My friends remark on my courage
when I walk down an unlit street at midnight,
alcohol coursing through my veins and nicotine fueling my lungs.
"That must be it," they say,
because indulging yourself gives you superpowers.
Every night I walk with the fear not of a gun to my head
but of a monster in a sewer or a baby watching
from a trashcan or a cardboard box.
Nine months after my mother started flying,
leaving half of herself rooted to the ground,
she went to swim through clouds with her sweat
and her dreams,
I was born inside-out, and when I crawled
out of my own skin I saw a tikbalang.
Endlessly, it made me pursue the path I never chose,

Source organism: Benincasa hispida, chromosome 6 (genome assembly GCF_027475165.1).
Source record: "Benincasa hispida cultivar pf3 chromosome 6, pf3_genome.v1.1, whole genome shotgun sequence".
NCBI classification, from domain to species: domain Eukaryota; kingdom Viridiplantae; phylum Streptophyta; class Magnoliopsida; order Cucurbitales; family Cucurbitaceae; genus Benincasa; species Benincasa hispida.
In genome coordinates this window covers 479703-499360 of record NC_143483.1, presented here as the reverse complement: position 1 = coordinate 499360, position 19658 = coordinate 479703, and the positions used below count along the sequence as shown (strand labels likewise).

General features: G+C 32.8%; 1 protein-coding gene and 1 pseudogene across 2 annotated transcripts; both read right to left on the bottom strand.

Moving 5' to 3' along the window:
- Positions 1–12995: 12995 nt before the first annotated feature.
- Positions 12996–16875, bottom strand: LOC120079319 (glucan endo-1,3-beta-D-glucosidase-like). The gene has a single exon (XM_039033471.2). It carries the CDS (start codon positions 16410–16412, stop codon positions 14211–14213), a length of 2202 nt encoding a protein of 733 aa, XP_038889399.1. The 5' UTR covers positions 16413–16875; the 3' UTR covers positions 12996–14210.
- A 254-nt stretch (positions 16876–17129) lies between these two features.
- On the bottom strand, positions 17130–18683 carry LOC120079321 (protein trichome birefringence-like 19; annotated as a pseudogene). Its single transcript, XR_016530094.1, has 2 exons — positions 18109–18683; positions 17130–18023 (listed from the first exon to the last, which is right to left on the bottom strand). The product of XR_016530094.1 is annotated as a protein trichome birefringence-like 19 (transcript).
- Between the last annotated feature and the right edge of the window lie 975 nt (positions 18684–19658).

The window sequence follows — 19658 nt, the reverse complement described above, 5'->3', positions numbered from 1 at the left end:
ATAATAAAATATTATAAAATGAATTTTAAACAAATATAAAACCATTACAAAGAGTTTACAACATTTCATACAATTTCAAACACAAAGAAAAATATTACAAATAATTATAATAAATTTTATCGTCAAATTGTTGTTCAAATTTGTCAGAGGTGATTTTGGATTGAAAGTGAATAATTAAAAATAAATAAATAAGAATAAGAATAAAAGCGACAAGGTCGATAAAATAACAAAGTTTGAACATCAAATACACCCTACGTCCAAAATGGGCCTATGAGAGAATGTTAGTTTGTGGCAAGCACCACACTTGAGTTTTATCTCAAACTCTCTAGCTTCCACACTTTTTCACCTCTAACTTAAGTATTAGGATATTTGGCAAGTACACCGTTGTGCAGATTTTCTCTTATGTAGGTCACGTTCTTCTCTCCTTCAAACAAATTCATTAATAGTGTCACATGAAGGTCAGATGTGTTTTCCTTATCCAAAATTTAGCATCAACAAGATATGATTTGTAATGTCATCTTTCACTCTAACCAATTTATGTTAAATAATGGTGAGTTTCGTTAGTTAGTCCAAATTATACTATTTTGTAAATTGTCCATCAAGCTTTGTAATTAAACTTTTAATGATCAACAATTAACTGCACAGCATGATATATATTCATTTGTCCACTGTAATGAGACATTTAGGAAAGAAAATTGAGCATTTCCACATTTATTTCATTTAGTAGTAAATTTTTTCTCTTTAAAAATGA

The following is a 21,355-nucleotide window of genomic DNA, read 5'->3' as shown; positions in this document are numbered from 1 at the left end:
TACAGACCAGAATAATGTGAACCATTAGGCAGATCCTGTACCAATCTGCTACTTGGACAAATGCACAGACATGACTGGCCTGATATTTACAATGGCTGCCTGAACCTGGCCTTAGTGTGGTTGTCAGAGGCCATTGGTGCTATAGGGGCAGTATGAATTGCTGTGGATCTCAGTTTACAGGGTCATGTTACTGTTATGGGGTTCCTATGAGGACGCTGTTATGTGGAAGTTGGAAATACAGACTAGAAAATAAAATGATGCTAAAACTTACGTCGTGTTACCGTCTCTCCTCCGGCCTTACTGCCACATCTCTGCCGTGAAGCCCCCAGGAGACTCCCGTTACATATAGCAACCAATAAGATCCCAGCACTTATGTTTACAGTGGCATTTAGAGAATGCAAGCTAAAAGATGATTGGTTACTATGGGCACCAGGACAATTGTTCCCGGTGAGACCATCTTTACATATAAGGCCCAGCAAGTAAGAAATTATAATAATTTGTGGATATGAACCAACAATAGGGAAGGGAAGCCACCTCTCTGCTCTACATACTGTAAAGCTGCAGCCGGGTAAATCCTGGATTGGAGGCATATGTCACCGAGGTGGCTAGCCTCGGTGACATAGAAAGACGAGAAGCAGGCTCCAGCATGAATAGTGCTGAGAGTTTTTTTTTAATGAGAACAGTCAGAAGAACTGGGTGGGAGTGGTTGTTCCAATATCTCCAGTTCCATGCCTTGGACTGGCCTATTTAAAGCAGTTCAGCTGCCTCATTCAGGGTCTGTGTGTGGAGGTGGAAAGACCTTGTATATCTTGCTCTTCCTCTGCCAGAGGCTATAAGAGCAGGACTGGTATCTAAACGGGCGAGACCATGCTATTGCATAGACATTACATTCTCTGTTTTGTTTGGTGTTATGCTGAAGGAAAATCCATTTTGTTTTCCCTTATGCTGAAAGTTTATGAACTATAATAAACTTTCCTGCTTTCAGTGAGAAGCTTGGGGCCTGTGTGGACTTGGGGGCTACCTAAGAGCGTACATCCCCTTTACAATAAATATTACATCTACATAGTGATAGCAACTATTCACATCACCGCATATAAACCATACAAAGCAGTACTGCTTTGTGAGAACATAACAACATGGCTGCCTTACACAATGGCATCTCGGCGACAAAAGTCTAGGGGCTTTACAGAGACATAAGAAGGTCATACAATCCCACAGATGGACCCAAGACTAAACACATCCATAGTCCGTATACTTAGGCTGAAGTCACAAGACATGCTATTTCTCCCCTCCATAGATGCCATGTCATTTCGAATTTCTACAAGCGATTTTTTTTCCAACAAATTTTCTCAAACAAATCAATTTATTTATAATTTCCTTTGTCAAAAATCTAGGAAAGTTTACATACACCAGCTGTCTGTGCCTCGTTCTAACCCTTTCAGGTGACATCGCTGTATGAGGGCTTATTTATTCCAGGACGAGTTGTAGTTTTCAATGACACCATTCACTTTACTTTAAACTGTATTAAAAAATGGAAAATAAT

taking me from here to there and nearly 20 years later,
there is still a tikbalang in my heel, and I am wearing
all my shirts inside out, waiting for it to point me in the right direction.
I am still waiting
for the day the tikbalang will take the hint,
but he remains adamant,
even after I salted my windows and doors
and hung garlic wreaths all over the house.
It has been 20 years since I started running away,
and the only thing constant is this tikbalang
telling me to keep looking over my shoulder because
when you’re walking down an unlit street at midnight
little else can scare you when you are afraid
of your own demons.